Well, while it did not produce the highest of possible marks, President Obama is right to redeploy it in the battles against teen pregnancy and school dropouts, and the war on syphilis, chlamydia and other sexually transmitted diseases, especially HIV/AIDS.
It’s a healing approach, even though it is viewed by many as contradictory to Mr. Obama’s newly evolved stance on same-sex marriage.
But really, folks. Please think about it for a minute.
The president did not endorse abstinence-only as a wholesale program.
What he did was prove his sex-education and women’s rights positions were also evolving, and he illustrated that by adding abstinence-only funding to comprehensive sex-education programs already in place.
Earlier in his presidency, Mr. Obama defunded abstinence-only programs, and places like the District of Columbia followed his lead.
Understand this as well: If there is no abstinence component, then the programs are not - I repeat, not - comprehensive but mere safe-sex approaches to educating youths and young adults about indulging in risky sexual behavior.
And that addressing such behavior, like it or not, should include arming youths and adults with the right to say “no.”
By no means is the evolution of Mr. Obama a panacea, since federal intervention rarely is.
Perhaps the president is looking for reinforcement as daughters Malia, who is 13, and Sasha, who turns 11 in a few weeks, inch closer to the ages when parental messages are often short-circuited by peer pressure and pleas like “But Dad, everybody’s … .”
Besides, Mr. Obama is probably keenly aware of the fact that when it comes to life-threatening choices of a sexual nature, the most effective prophylactic for both sexes is to “just say no” and let your actions back up those words.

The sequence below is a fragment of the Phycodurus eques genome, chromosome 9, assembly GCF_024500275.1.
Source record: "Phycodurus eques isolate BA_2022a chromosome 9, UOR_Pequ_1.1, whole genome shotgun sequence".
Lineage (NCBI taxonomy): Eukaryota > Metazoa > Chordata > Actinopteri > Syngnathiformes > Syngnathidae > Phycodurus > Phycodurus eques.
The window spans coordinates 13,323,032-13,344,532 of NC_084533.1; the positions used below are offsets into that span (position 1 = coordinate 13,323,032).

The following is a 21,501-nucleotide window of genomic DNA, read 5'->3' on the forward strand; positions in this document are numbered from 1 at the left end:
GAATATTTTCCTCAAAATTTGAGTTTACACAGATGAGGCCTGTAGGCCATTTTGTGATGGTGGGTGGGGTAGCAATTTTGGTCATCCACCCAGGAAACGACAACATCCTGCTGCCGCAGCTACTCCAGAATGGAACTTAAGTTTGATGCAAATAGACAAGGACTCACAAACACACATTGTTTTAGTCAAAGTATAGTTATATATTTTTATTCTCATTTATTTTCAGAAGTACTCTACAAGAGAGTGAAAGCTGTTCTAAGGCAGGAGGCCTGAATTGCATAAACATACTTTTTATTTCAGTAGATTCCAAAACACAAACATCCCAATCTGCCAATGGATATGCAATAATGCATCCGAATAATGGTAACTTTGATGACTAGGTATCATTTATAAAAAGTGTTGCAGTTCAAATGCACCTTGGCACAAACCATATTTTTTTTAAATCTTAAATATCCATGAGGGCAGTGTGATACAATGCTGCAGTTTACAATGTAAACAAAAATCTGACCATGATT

Harry Thomas Jr. speaks
The results of the Ward 5 special election to replace Thomas have yet to be certified, but it looks as if Democrat Kenyan McDuffie will be seated on the D.C. Council before lawmakers cast their next vote on the fiscal 2013 budget, and that’s good timing for stakeholders, Thomas told me.
There’s much at stake in the ward, primarily economic-development projects, including Costco, Wal-Mart and small businesses, homeownership, new education opportunities such as a Hebrew-English immersion school and expanded middle-school facilities.View Entire Story
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Award-winning opinion writer Deborah Simmons is a senior correspondent who reports on City Hall and writes about education, culture, sports and family-related topics. Mrs. Simmons has worked at several newspapers, and since joining The Washington Times in 1985, has served as editorial-page editor and features editor and on the metro desk. She has taught copy editing at the University of ...
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